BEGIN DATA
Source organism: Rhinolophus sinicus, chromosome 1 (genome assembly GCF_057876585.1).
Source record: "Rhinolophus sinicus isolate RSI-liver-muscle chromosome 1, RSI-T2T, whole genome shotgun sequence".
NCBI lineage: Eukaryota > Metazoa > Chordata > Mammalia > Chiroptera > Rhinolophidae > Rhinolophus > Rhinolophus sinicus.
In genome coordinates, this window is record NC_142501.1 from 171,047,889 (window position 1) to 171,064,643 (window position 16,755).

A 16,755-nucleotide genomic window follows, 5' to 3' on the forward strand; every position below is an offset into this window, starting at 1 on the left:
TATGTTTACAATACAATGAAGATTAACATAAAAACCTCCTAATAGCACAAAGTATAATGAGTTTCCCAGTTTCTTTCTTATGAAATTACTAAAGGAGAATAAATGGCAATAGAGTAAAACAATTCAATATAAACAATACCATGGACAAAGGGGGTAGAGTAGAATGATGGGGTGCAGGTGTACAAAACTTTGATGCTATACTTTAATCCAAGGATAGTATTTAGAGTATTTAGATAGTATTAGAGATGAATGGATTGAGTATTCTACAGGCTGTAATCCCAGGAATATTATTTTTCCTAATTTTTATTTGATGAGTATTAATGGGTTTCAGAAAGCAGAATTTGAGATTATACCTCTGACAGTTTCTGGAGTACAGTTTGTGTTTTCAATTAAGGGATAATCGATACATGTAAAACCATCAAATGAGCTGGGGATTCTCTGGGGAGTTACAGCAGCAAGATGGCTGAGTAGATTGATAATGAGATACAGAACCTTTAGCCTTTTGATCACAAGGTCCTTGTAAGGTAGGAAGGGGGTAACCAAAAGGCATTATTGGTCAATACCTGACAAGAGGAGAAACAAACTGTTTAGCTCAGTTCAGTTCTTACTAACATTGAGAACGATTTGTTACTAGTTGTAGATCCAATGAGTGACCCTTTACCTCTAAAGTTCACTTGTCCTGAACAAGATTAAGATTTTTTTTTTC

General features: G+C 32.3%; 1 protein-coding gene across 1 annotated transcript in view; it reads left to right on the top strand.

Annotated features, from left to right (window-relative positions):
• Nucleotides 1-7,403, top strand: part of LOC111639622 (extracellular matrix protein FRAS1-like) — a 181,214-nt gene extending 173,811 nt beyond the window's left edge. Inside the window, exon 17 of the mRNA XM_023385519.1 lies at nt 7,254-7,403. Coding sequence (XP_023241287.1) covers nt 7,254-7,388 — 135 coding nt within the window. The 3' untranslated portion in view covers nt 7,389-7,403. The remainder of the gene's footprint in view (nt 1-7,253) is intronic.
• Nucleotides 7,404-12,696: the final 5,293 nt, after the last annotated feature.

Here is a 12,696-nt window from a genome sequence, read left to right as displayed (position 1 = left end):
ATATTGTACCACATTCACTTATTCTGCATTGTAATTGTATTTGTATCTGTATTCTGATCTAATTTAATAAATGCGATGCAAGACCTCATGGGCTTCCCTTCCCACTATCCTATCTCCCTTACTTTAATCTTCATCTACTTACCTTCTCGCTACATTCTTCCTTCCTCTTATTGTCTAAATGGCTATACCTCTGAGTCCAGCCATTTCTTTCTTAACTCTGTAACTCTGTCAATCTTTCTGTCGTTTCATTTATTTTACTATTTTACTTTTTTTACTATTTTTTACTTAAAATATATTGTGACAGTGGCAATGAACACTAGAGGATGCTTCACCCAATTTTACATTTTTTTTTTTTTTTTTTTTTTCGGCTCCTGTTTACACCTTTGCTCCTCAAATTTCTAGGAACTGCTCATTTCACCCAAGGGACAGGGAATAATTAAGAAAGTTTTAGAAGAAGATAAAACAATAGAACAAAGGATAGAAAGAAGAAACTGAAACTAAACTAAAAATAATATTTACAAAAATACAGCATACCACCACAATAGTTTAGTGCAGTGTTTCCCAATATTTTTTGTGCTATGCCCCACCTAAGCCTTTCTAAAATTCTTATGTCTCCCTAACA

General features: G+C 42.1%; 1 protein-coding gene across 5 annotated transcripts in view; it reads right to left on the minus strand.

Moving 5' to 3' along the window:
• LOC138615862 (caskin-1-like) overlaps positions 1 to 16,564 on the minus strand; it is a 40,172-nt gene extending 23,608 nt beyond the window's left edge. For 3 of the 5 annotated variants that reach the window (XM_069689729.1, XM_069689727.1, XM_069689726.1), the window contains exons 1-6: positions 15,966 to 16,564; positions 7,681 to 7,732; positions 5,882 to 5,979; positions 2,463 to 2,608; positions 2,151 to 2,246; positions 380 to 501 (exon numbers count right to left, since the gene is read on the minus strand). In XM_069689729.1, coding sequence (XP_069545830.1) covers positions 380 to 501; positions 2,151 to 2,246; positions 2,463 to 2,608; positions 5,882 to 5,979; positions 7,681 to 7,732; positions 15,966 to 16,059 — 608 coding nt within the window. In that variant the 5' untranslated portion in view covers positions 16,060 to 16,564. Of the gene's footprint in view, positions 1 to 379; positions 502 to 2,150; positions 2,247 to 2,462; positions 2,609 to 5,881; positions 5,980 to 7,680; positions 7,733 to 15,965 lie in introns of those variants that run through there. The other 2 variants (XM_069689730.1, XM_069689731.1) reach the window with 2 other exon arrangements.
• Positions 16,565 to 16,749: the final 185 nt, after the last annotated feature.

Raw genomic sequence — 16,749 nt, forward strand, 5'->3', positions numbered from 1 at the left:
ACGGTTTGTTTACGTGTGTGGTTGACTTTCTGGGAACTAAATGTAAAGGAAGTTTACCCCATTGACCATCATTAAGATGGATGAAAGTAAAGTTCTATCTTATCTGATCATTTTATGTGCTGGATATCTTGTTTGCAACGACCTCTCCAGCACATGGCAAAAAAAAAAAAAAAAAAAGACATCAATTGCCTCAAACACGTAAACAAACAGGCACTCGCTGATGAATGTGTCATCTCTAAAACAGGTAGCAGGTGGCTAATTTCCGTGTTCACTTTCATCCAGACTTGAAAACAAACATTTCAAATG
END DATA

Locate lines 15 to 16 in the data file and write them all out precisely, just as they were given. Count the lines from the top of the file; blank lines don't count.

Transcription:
• LOC138615862 (caskin-1-like) overlaps positions 1 to 16,564 on the minus strand; it is a 40,172-nt gene extending 23,608 nt beyond the window's left edge. For 3 of the 5 annotated variants that reach the window (XM_069689729.1, XM_069689727.1, XM_069689726.1), the window contains exons 1-6: positions 15,966 to 16,564; positions 7,681 to 7,732; positions 5,882 to 5,979; positions 2,463 to 2,608; positions 2,151 to 2,246; positions 380 to 501 (exon numbers count right to left, since the gene is read on the minus strand). In XM_069689729.1, coding sequence (XP_069545830.1) covers positions 380 to 501; positions 2,151 to 2,246; positions 2,463 to 2,608; positions 5,882 to 5,979; positions 7,681 to 7,732; positions 15,966 to 16,059 — 608 coding nt within the window. In that variant the 5' untranslated portion in view covers positions 16,060 to 16,564. Of the gene's footprint in view, positions 1 to 379; positions 502 to 2,150; positions 2,247 to 2,462; positions 2,609 to 5,881; positions 5,980 to 7,680; positions 7,733 to 15,965 lie in introns of those variants that run through there. The other 2 variants (XM_069689730.1, XM_069689731.1) reach the window with 2 other exon arrangements.
• Positions 16,565 to 16,749: the final 185 nt, after the last annotated feature.